• the third country firm must be authorised in the jurisdiction where its head office is located and must be subject to effective supervision and enforcement in its home jurisdiction; and
  • co-operation agreements must be in place between ESMA and the relevant regulator in the firm’s home jurisdiction.

The equivalence decision does not require strict equivalence. Nevertheless the European Markets Infrastructure Regulation (EMIR) has shown in the past that assessing equivalence is not simple and can result in extensive delays. The absence of a positive equivalence decision will not prohibit a third country firm from providing services to EU clients since MiFID II / MiFIR allow the existing national regimes to continue in parallel. However it will enable jurisdictions that have traditionally been protective of their markets to continue with protectionism in the post-MiFID II world, until a positive equivalence decision is adopted by the European Commission. In the United Kingdom, which has previously been more open in allowing third country firms to provide services to investors, it is expected that the existing overseas persons exemption will continue to allow third country firms to provide services to certain more sophisticated investors in the absence of a positive equivalence decision by the European Commission.

ARE THERE ANY TRANSITIONAL PROVISIONS?

A transitional regime will apply in respect of the requirements for professional investors. These transitional provisions will permit pre-existing national regimes to co-exist alongside the ESMA registration regime for three years following a positive equivalence decision by the European Commission for any particular jurisdiction. Therefore assuming that a positive equivalence decision is made in relation to Switzerland with effect from 3 January 2017, private banks based in Switzerland will be able to continue providing services to professional investors in the EU under the pre-existing national regimes (for example, the overseas persons regime in the United Kingdom) until 3 January 2020.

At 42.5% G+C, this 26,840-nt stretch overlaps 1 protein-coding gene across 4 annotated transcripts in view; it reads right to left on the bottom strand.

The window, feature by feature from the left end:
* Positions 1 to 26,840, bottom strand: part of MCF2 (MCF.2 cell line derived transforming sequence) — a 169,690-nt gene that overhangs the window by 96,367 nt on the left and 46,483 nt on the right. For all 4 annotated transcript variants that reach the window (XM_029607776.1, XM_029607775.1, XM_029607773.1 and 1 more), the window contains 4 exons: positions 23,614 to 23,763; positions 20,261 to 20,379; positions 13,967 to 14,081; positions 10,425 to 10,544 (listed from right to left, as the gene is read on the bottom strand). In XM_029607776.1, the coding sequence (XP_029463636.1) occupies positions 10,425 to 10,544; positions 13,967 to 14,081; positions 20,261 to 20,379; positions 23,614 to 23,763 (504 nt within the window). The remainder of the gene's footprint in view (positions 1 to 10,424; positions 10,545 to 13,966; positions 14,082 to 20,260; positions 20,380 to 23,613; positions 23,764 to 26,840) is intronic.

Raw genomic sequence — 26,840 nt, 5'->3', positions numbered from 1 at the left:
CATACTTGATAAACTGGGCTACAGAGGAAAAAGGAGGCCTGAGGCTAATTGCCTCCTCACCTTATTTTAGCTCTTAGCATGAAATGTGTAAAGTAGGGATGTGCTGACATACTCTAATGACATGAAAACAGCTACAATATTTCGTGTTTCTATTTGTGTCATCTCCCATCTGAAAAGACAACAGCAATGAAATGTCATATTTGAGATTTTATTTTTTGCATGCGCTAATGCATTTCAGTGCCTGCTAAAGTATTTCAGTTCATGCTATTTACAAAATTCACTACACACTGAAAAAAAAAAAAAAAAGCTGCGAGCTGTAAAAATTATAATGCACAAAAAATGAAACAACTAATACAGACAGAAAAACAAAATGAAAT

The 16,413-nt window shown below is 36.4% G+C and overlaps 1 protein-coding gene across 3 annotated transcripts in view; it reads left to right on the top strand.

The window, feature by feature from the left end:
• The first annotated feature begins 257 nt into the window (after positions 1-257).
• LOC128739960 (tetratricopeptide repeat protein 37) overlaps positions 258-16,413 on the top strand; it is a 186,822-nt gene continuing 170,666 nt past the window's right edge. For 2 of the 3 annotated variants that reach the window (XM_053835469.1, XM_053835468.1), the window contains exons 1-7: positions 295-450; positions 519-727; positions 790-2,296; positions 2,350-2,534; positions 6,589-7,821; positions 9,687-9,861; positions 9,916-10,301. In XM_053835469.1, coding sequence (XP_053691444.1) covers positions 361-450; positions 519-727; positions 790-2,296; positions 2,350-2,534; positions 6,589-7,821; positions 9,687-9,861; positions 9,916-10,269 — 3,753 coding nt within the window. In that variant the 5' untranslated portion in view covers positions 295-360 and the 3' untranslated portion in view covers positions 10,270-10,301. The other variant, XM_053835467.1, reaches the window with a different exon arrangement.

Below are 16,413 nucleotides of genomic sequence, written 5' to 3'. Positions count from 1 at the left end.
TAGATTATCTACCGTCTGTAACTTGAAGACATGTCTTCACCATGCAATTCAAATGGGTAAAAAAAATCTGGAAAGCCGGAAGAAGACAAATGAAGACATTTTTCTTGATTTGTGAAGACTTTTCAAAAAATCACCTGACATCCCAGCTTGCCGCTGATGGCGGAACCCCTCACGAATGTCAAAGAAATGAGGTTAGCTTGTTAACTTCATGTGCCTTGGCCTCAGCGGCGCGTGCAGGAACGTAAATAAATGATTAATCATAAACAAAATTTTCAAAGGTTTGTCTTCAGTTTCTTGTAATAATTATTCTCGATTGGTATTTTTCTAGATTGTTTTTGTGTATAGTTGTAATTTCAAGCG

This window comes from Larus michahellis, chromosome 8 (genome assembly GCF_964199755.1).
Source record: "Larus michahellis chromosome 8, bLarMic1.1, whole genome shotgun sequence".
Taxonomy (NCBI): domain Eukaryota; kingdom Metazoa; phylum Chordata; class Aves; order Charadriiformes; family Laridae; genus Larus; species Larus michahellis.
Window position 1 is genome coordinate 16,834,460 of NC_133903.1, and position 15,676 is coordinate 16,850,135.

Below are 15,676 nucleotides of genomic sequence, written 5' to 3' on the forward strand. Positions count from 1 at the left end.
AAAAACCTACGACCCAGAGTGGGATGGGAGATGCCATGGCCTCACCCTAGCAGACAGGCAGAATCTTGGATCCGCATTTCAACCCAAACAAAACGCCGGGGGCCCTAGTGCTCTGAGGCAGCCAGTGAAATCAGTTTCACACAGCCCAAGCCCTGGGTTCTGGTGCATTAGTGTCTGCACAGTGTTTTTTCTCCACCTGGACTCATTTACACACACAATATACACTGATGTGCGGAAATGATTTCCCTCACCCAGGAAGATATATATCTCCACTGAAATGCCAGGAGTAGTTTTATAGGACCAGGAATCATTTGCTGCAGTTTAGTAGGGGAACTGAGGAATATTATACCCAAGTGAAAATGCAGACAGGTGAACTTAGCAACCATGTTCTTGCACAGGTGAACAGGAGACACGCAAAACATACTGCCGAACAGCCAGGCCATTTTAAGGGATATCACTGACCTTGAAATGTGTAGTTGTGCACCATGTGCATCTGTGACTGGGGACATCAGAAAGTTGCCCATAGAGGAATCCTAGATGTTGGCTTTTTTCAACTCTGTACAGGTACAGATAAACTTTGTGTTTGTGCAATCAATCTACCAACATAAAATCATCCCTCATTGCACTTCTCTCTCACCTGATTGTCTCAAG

No transitional regime applies to the new regime for retail investors under MiFID II / MiFIR.

CAN A NON-EU PRIVATE BANK PROVIDE SERVICES TO EU CLIENTS ON A REVERSE SOLICITATION BASIS?

MiFID II / MiFIR permits non-EU private banks to provide services to clients (both retail and professional) within the EU at the client’s “own exclusive initiative”. When a client approaches a private bank on this basis, it will not be considered to be carrying out activities within the EU so will not be subject to the requirement to establish a branch or register with ESMA.

However this exclusion should be interpreted narrowly; once the bank has a relationship established with the client it will not be possible for the bank to market additional products and services to the client other than at the exclusive initiative of the client. Therefore in our view it will not be a viable business model to rely exclusively on reverse solicitation within the EU.

WHAT SHOULD PRIVATE BANKS DO TO PREPARE FOR THESE CHANGES?

At present much remains unclear as to how these provisions will be implemented by individual Member States. In particular, other than the United Kingdom, no other Member State has indicated whether or not it intends to exercise the discretion to require third country firms to establish a branch in its jurisdiction in order to provide services to retail and elective professional clients. Accordingly there is little that non-EU private banks can actively do at this time to implement the changes within their business model.

However, it is important that private banks establish whether their EU clients will be classified under MiFID II / MiFIR as retail clients, elective professional clients, per se professional clients or eligible counterparties. The rules in relation to client classification are not changing significantly under MiFID II / MiFIR, so private banks should therefore now begin analysing how each of their clients will be classified. This will help them determine how to continue providing services to their clients in the post-MiFID II / MiFIR world.

WHEN DOES MIFID II / MIFIR COME INTO FORCE?

MiFID II / MiFIR comes into force on 3 January 2017.